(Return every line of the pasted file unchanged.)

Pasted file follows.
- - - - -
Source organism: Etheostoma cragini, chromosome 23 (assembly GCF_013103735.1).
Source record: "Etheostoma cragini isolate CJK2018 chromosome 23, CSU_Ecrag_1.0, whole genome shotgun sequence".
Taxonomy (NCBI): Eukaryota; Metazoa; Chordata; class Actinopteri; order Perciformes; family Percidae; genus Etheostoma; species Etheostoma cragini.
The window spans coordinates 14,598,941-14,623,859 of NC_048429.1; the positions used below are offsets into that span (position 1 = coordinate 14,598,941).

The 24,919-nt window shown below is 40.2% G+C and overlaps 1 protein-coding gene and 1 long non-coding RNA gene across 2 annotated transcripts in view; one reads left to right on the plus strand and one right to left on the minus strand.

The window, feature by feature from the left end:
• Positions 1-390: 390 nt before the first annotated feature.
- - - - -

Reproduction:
Source organism: Etheostoma cragini, chromosome 23 (assembly GCF_013103735.1).
Source record: "Etheostoma cragini isolate CJK2018 chromosome 23, CSU_Ecrag_1.0, whole genome shotgun sequence".
Taxonomy (NCBI): Eukaryota; Metazoa; Chordata; class Actinopteri; order Perciformes; family Percidae; genus Etheostoma; species Etheostoma cragini.
The window spans coordinates 14,598,941-14,623,859 of NC_048429.1; the positions used below are offsets into that span (position 1 = coordinate 14,598,941).

The 24,919-nt window shown below is 40.2% G+C and overlaps 1 protein-coding gene and 1 long non-coding RNA gene across 2 annotated transcripts in view; one reads left to right on the plus strand and one right to left on the minus strand.

The window, feature by feature from the left end:
• Positions 1-390: 390 nt before the first annotated feature.